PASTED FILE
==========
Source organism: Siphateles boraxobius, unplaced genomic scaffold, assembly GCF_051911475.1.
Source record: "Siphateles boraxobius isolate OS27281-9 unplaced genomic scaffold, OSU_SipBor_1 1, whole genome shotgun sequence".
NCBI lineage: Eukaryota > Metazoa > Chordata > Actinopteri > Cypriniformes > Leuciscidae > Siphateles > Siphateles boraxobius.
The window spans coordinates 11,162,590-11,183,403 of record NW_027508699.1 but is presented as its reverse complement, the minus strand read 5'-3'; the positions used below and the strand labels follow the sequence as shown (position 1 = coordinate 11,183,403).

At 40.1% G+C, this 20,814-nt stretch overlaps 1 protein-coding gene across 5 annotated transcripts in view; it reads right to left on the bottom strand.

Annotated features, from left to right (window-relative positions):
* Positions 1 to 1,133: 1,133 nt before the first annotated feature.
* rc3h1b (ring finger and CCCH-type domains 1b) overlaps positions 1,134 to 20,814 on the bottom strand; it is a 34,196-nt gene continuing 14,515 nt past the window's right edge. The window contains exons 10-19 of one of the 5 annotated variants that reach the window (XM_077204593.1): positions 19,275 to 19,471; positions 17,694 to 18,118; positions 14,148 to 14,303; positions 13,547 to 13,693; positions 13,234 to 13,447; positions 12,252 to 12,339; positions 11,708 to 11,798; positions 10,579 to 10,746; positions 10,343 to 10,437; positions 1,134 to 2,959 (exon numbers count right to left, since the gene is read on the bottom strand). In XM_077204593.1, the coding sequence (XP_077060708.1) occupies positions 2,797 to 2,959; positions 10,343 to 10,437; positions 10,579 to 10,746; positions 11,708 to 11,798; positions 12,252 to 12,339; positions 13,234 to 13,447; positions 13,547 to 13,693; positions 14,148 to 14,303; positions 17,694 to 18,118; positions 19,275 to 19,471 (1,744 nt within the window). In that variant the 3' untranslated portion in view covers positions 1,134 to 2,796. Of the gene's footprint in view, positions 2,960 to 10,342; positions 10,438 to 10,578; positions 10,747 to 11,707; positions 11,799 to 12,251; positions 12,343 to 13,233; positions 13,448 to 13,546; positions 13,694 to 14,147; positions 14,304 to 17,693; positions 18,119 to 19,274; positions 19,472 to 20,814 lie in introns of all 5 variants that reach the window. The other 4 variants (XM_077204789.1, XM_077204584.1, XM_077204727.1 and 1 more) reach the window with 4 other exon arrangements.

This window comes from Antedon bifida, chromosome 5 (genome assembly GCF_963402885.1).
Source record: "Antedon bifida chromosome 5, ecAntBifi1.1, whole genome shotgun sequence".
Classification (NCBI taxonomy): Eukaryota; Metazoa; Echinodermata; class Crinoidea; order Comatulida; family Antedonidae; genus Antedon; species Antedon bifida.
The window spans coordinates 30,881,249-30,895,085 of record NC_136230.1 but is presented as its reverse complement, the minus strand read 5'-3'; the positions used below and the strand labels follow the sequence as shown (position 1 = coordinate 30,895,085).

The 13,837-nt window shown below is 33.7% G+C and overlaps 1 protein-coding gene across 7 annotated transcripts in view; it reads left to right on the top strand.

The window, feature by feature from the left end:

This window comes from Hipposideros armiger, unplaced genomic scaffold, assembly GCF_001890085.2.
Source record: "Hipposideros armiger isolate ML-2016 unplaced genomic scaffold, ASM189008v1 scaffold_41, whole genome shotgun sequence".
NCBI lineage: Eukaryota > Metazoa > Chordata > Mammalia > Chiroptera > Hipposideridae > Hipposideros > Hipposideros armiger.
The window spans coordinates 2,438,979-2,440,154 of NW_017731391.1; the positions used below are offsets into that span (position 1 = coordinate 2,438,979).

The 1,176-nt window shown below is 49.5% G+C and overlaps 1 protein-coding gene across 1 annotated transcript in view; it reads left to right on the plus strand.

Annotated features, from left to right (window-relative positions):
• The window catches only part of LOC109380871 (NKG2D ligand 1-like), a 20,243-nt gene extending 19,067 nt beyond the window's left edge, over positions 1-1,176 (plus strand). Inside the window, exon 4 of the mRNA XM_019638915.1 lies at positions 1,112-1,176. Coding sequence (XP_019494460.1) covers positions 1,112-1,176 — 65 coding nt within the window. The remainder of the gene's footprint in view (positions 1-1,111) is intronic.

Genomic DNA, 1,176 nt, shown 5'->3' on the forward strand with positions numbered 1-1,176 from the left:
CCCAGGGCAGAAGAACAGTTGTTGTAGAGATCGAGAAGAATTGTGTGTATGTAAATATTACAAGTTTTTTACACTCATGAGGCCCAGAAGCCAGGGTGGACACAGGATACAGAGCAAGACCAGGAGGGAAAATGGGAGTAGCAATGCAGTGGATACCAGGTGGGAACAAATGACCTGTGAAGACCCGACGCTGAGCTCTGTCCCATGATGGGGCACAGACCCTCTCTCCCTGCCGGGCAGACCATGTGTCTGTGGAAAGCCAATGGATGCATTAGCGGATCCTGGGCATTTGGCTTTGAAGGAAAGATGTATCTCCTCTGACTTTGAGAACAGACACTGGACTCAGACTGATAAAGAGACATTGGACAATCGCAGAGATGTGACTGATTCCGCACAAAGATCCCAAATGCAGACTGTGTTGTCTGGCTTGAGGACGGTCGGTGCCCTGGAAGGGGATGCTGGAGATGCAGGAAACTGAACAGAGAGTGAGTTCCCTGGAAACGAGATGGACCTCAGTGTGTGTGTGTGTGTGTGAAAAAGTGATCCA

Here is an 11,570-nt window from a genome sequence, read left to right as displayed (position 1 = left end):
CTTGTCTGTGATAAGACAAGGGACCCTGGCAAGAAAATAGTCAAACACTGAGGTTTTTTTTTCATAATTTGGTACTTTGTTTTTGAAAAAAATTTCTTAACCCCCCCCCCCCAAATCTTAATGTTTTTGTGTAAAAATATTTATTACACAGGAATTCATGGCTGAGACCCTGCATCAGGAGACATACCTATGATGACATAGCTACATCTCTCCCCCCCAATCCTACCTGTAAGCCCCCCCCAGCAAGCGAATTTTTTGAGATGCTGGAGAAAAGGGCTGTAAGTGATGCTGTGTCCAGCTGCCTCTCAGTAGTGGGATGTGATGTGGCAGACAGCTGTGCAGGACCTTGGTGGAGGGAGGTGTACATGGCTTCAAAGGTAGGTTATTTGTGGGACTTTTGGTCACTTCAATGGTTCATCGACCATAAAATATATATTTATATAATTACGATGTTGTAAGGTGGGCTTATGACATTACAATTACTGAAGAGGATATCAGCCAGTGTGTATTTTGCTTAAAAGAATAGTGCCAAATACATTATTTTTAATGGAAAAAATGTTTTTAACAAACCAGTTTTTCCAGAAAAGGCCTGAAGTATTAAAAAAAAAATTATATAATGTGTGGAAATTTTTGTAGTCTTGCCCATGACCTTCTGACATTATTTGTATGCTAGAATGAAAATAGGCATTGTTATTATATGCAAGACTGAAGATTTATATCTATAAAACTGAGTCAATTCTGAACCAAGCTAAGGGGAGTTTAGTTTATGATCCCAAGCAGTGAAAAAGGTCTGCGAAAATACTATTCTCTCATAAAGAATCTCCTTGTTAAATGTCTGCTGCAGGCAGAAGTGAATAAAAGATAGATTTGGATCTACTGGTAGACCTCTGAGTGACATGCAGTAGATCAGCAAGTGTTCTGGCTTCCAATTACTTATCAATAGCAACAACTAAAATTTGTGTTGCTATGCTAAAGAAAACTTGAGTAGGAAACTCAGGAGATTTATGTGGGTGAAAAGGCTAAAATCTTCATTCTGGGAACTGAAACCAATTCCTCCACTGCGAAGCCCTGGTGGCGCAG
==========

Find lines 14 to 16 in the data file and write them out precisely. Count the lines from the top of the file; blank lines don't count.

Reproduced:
The window, feature by feature from the left end:

This window comes from Hipposideros armiger, unplaced genomic scaffold, assembly GCF_001890085.2.
Source record: "Hipposideros armiger isolate ML-2016 unplaced genomic scaffold, ASM189008v1 scaffold_41, whole genome shotgun sequence".